3D Modeling Techniques
 ZW3D Lesson Four
Top Down or In-Context Modeling
Streamlined Sketching/Feature Based Modeling

3D Modeling is the basis for our engineering. That is the only place where productivity is paramount. You can have all the PLM/MBE gurus debating data management, but it does not add one smidgeon of productivity to the design process.

Top down or In-Context modeling is the most productive feature of 3D CAD. Most systems tout this but each part is still an external part. We are talking about a single model of multi-object design environment. Both of the systems we represent offer this as the "normal" design process. Thereby increasing your productivity 20 to 30%.

In these exercises I not only focus on modeling techniques, but also on much more productive systems to do our designs. I hope you enjoy them and learn something. If you are in management, understand that all 3D CAD systems are not the same. Cutting your engineering costs is very simple. Even your legacy data is not a problem. Please feel free to give me a call. There are millions of man hours wasted every day with poor modeling techniques and ineffective 3D CAD systems that cost a fortune. Productive 3D CAD systems do not have to be expensive.

Joe Brouwer

I am doing the below assembly for an exercise showing my modeling techniques and, of course, our superior 3D CAD solutions.

3D CAD Modeling Techniques

I saw the following video challenges on linkedin and thought I would give it a try on ZW3D.  These exercises have become incredibly popular and I have follow up by showing more examples of this 3D modeling technique!

ZW3D vs Fusion 360

ZW3D vs Solidworks

ZW3D vs Creo

ZW3D vs NX


ZW3D vs Inventor

These exercises started out to show the benefits of ZW3D over these systems, but quickly turned into a study of modeling techniques. Take a look at a few of them, they will open your eyes to a much different and more productive way of modeling. It really has more to do with modeling technique than it has to do with the 3D CAD systems. I have found that I do 3D modeling as compared to the conventional tedious and time consuming constrained 2D sketching. Of course, having a more productive 3D CAD system doesn't hurt.

ZW3D, being a sketch based program is very similar to the Pro/e clones. It is very easy for those users to get up and running with ZW3D. It has a few operation that are a bit more streamlined. The benefits over the other systems are the multi-object environment (top down design) with the integrated drawing. You can do parts, assemblies and drawings in one file. It also offers designing with primitive shapes, this alone is a 10 to 20% increase in productivity over constrained sketching.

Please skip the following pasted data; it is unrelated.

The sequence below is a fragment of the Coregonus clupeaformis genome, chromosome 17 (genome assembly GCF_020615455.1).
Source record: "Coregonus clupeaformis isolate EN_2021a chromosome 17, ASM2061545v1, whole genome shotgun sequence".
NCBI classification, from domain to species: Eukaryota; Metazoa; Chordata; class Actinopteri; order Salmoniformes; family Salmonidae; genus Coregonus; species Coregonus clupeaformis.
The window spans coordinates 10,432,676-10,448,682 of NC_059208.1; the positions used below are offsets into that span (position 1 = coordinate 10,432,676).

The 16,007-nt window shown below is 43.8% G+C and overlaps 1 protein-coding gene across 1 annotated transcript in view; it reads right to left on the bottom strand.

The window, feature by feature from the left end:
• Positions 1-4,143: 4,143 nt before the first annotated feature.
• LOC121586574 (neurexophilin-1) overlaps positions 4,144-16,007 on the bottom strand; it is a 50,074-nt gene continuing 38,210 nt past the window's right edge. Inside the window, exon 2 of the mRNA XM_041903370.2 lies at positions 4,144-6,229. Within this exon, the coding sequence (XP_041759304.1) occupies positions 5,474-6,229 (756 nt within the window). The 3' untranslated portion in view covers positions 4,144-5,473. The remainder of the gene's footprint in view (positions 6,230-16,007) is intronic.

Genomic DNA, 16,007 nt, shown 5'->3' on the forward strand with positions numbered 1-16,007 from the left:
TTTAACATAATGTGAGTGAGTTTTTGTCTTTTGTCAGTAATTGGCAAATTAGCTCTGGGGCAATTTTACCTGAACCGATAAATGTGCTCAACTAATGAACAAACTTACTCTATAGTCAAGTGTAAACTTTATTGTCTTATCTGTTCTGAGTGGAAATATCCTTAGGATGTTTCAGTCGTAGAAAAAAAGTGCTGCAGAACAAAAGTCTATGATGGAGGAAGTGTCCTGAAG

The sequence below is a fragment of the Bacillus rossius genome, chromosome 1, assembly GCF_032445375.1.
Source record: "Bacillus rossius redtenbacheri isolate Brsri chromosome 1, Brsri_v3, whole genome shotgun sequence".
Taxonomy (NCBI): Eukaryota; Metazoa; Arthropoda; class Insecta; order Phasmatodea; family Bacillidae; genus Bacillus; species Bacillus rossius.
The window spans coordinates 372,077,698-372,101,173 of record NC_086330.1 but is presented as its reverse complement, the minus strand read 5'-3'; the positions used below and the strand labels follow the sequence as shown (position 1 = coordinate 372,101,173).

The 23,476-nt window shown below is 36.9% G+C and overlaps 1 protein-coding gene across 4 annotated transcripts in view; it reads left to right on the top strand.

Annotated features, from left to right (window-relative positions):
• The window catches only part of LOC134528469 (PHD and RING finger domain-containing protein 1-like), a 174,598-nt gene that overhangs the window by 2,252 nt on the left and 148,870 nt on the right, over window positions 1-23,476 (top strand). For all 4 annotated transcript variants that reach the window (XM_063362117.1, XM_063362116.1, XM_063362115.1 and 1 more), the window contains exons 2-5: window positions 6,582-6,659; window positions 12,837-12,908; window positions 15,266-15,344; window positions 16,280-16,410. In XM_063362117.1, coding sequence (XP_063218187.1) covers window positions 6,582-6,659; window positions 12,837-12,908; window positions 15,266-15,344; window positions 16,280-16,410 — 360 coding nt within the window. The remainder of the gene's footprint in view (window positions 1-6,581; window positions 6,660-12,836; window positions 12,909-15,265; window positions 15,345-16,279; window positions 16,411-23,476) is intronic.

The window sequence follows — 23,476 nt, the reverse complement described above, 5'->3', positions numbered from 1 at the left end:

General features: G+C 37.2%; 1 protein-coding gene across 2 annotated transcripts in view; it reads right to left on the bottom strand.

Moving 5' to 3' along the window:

These exercises have become incredibly popular and I have follow up by showing more examples of this 3D modeling technique!

We will be doing a couple of parts each weekend in both IronCAD and ZW3D. I hope you enjoy these exercises and hopefully they may lead to increasing your productivity.

Please review lessons:

3D Modeling Techniques ZW3D Lesson One

3D Modeling Techniques ZW3D Lesson Two

3D Modeling Techniques ZW3D Lesson Three

We will bring up the Center Grinder file:

Since we created this file as a multi-object the ZW3D Manager automatically comes up. It shows the assembly and all the component parts to this point.

We will select the center grinder assembly and we will see the existing parts. We will right click on the Center Grinder assembly and select "insert component". Again I want to reiterate this is not a true single model environment. Each part is still like a external reference except that it resides in the same file.

Now we insert the Shaft as a new part.

Note: ZW3D's Multi-Object top down design is an incredible time saver. Especially for the individual design. Which is most of us. Even in large companies a designer is given a sub-assembly to develop.

This step automatically puts us in the "edit part" mode that shows the other parts as ghosted. They are available for reference as you will see. We also have the "open part" mode which has only the single part available. You can make these external individual parts as required.

Note: I have surprisingly found that ZW3D is a superior top down design program. I have worked with many top down design packages (There are only 4 that I know of) and ZW3D is incredibly productive.

Now will will begin on modeling the shaft. We are going to design in top down or in context design. We will go to the assembly menu and reference an edge.

We now insert a primitive cylinder using the center of the reference entity. I think this is one of the few programs that allow a reference graphic drive an extrusion. This feature was available in CADKEY where planes were implied.

We add the blends to the ends and sketch the groove on the bottom. We create the sketching plane on the end of the shaft and select the Z axis for the up direction.

Now we skectch the cut for the grooves.

We exit and extrude the profile to the defined depth.

I just realized that the shaft and yoke are an assembly. I will now insert a new component called Shaft Assy and drag the shaft into it then insert a new part called yoke. We will rotated it to get to the location to design in context. I design in context to have the parts in car or aircraft position. I do this so I can work back and forths with ironCAD.